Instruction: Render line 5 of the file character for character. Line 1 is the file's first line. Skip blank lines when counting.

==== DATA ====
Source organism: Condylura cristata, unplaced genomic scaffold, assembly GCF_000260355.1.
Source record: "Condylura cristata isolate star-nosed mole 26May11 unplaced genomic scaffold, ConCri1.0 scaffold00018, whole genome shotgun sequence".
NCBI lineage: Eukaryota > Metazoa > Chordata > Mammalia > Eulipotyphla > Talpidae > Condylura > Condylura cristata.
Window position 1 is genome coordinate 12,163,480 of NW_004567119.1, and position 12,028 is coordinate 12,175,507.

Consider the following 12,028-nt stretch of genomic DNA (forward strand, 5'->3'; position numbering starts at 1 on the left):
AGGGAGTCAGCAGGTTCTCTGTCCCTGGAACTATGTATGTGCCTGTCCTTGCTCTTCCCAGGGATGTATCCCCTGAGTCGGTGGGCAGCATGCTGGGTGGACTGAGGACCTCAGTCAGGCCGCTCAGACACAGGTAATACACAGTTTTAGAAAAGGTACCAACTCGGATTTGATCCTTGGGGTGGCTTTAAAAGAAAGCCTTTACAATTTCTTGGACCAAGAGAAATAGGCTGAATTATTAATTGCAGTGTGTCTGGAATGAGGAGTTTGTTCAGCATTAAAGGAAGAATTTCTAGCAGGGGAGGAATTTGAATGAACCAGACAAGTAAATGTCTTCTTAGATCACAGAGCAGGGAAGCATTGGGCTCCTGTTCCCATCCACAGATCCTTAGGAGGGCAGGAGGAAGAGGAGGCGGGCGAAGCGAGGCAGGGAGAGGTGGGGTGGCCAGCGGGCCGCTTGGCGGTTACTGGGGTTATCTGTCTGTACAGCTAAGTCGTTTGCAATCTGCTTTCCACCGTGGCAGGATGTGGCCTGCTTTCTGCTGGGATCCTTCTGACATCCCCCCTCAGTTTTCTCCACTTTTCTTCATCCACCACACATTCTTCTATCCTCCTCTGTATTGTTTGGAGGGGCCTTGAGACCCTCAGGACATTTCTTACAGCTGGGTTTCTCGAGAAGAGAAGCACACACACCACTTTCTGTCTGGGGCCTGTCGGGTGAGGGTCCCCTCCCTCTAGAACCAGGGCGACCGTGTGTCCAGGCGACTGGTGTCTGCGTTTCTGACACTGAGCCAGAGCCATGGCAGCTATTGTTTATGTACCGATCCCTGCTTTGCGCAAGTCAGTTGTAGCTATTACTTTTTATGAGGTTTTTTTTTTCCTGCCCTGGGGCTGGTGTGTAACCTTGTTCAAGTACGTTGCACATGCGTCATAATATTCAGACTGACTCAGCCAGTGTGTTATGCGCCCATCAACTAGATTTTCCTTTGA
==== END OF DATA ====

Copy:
Consider the following 12,028-nt stretch of genomic DNA (forward strand, 5'->3'; position numbering starts at 1 on the left):